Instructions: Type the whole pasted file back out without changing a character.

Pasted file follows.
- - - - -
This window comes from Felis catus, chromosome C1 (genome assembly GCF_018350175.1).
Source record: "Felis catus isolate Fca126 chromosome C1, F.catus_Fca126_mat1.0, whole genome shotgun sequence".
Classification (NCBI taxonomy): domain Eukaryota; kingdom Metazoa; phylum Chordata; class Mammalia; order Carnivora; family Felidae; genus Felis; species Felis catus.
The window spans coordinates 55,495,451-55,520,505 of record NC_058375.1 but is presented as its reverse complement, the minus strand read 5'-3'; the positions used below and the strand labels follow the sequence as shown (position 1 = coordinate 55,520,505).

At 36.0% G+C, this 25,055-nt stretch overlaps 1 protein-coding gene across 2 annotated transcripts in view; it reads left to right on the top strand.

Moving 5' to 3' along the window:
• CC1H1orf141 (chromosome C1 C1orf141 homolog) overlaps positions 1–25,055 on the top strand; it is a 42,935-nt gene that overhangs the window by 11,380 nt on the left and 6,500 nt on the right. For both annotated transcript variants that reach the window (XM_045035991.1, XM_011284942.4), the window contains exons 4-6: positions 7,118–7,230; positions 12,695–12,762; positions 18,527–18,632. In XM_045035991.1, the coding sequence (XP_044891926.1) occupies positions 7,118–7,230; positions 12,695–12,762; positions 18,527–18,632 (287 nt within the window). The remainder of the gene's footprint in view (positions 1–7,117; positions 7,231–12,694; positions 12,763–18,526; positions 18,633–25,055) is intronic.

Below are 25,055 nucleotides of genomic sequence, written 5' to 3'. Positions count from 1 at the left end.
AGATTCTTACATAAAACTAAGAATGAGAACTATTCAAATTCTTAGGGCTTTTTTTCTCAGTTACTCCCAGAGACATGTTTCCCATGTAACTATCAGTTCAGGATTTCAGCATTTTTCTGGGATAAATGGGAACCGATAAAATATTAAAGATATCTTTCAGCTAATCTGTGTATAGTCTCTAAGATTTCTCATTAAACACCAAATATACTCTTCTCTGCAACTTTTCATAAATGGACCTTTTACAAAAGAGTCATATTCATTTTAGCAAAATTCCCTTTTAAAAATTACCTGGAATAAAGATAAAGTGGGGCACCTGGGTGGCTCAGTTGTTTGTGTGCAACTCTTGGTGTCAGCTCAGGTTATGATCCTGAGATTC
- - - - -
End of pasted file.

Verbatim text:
This window comes from Felis catus, chromosome C1 (genome assembly GCF_018350175.1).
Source record: "Felis catus isolate Fca126 chromosome C1, F.catus_Fca126_mat1.0, whole genome shotgun sequence".
Classification (NCBI taxonomy): domain Eukaryota; kingdom Metazoa; phylum Chordata; class Mammalia; order Carnivora; family Felidae; genus Felis; species Felis catus.
The window spans coordinates 55,495,451-55,520,505 of record NC_058375.1 but is presented as its reverse complement, the minus strand read 5'-3'; the positions used below and the strand labels follow the sequence as shown (position 1 = coordinate 55,520,505).

At 36.0% G+C, this 25,055-nt stretch overlaps 1 protein-coding gene across 2 annotated transcripts in view; it reads left to right on the top strand.

Moving 5' to 3' along the window:
• CC1H1orf141 (chromosome C1 C1orf141 homolog) overlaps positions 1–25,055 on the top strand; it is a 42,935-nt gene that overhangs the window by 11,380 nt on the left and 6,500 nt on the right. For both annotated transcript variants that reach the window (XM_045035991.1, XM_011284942.4), the window contains exons 4-6: positions 7,118–7,230; positions 12,695–12,762; positions 18,527–18,632. In XM_045035991.1, the coding sequence (XP_044891926.1) occupies positions 7,118–7,230; positions 12,695–12,762; positions 18,527–18,632 (287 nt within the window). The remainder of the gene's footprint in view (positions 1–7,117; positions 7,231–12,694; positions 12,763–18,526; positions 18,633–25,055) is intronic.

Below are 25,055 nucleotides of genomic sequence, written 5' to 3'. Positions count from 1 at the left end.
AGATTCTTACATAAAACTAAGAATGAGAACTATTCAAATTCTTAGGGCTTTTTTTCTCAGTTACTCCCAGAGACATGTTTCCCATGTAACTATCAGTTCAGGATTTCAGCATTTTTCTGGGATAAATGGGAACCGATAAAATATTAAAGATATCTTTCAGCTAATCTGTGTATAGTCTCTAAGATTTCTCATTAAACACCAAATATACTCTTCTCTGCAACTTTTCATAAATGGACCTTTTACAAAAGAGTCATATTCATTTTAGCAAAATTCCCTTTTAAAAATTACCTGGAATAAAGATAAAGTGGGGCACCTGGGTGGCTCAGTTGTTTGTGTGCAACTCTTGGTGTCAGCTCAGGTTATGATCCTGAGATTC